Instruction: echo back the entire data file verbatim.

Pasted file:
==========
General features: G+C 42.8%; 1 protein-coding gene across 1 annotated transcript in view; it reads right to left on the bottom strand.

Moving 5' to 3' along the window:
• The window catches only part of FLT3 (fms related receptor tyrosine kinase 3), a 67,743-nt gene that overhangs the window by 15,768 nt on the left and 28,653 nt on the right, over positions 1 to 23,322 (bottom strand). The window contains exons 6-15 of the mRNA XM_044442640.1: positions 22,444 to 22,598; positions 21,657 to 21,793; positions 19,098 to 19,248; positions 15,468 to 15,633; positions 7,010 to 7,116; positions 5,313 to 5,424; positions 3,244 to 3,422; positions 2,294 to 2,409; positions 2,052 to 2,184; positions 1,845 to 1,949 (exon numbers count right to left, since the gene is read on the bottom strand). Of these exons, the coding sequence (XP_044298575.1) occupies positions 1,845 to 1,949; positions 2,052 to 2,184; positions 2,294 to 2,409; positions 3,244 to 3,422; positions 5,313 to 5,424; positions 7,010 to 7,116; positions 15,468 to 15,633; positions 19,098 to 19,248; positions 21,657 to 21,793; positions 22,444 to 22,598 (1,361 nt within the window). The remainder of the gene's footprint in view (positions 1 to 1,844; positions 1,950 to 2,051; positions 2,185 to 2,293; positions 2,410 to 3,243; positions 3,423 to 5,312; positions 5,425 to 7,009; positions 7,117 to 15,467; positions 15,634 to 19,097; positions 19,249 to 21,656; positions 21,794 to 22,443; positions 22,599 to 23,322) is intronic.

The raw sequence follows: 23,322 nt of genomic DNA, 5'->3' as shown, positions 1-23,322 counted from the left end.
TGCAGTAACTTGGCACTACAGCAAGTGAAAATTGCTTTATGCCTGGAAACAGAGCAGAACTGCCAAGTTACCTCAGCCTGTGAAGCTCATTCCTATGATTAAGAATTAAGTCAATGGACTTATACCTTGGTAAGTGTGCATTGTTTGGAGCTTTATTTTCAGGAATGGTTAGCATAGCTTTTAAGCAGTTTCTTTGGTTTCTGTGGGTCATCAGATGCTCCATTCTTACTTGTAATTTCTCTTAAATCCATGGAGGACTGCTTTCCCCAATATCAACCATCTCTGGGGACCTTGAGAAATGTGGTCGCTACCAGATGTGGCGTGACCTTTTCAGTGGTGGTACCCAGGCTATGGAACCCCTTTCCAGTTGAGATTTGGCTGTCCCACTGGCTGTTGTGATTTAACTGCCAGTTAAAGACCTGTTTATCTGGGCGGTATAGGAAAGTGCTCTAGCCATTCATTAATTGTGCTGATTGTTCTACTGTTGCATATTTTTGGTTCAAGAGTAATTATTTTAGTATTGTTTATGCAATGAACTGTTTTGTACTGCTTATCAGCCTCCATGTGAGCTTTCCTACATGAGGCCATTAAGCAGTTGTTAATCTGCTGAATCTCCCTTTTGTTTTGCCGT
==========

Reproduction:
General features: G+C 42.8%; 1 protein-coding gene across 1 annotated transcript in view; it reads right to left on the bottom strand.

Moving 5' to 3' along the window:
• The window catches only part of FLT3 (fms related receptor tyrosine kinase 3), a 67,743-nt gene that overhangs the window by 15,768 nt on the left and 28,653 nt on the right, over positions 1 to 23,322 (bottom strand). The window contains exons 6-15 of the mRNA XM_044442640.1: positions 22,444 to 22,598; positions 21,657 to 21,793; positions 19,098 to 19,248; positions 15,468 to 15,633; positions 7,010 to 7,116; positions 5,313 to 5,424; positions 3,244 to 3,422; positions 2,294 to 2,409; positions 2,052 to 2,184; positions 1,845 to 1,949 (exon numbers count right to left, since the gene is read on the bottom strand). Of these exons, the coding sequence (XP_044298575.1) occupies positions 1,845 to 1,949; positions 2,052 to 2,184; positions 2,294 to 2,409; positions 3,244 to 3,422; positions 5,313 to 5,424; positions 7,010 to 7,116; positions 15,468 to 15,633; positions 19,098 to 19,248; positions 21,657 to 21,793; positions 22,444 to 22,598 (1,361 nt within the window). The remainder of the gene's footprint in view (positions 1 to 1,844; positions 1,950 to 2,051; positions 2,185 to 2,293; positions 2,410 to 3,243; positions 3,423 to 5,312; positions 5,425 to 7,009; positions 7,117 to 15,467; positions 15,634 to 19,097; positions 19,249 to 21,656; positions 21,794 to 22,443; positions 22,599 to 23,322) is intronic.

The raw sequence follows: 23,322 nt of genomic DNA, 5'->3' as shown, positions 1-23,322 counted from the left end.
TGCAGTAACTTGGCACTACAGCAAGTGAAAATTGCTTTATGCCTGGAAACAGAGCAGAACTGCCAAGTTACCTCAGCCTGTGAAGCTCATTCCTATGATTAAGAATTAAGTCAATGGACTTATACCTTGGTAAGTGTGCATTGTTTGGAGCTTTATTTTCAGGAATGGTTAGCATAGCTTTTAAGCAGTTTCTTTGGTTTCTGTGGGTCATCAGATGCTCCATTCTTACTTGTAATTTCTCTTAAATCCATGGAGGACTGCTTTCCCCAATATCAACCATCTCTGGGGACCTTGAGAAATGTGGTCGCTACCAGATGTGGCGTGACCTTTTCAGTGGTGGTACCCAGGCTATGGAACCCCTTTCCAGTTGAGATTTGGCTGTCCCACTGGCTGTTGTGATTTAACTGCCAGTTAAAGACCTGTTTATCTGGGCGGTATAGGAAAGTGCTCTAGCCATTCATTAATTGTGCTGATTGTTCTACTGTTGCATATTTTTGGTTCAAGAGTAATTATTTTAGTATTGTTTATGCAATGAACTGTTTTGTACTGCTTATCAGCCTCCATGTGAGCTTTCCTACATGAGGCCATTAAGCAGTTGTTAATCTGCTGAATCTCCCTTTTGTTTTGCCGT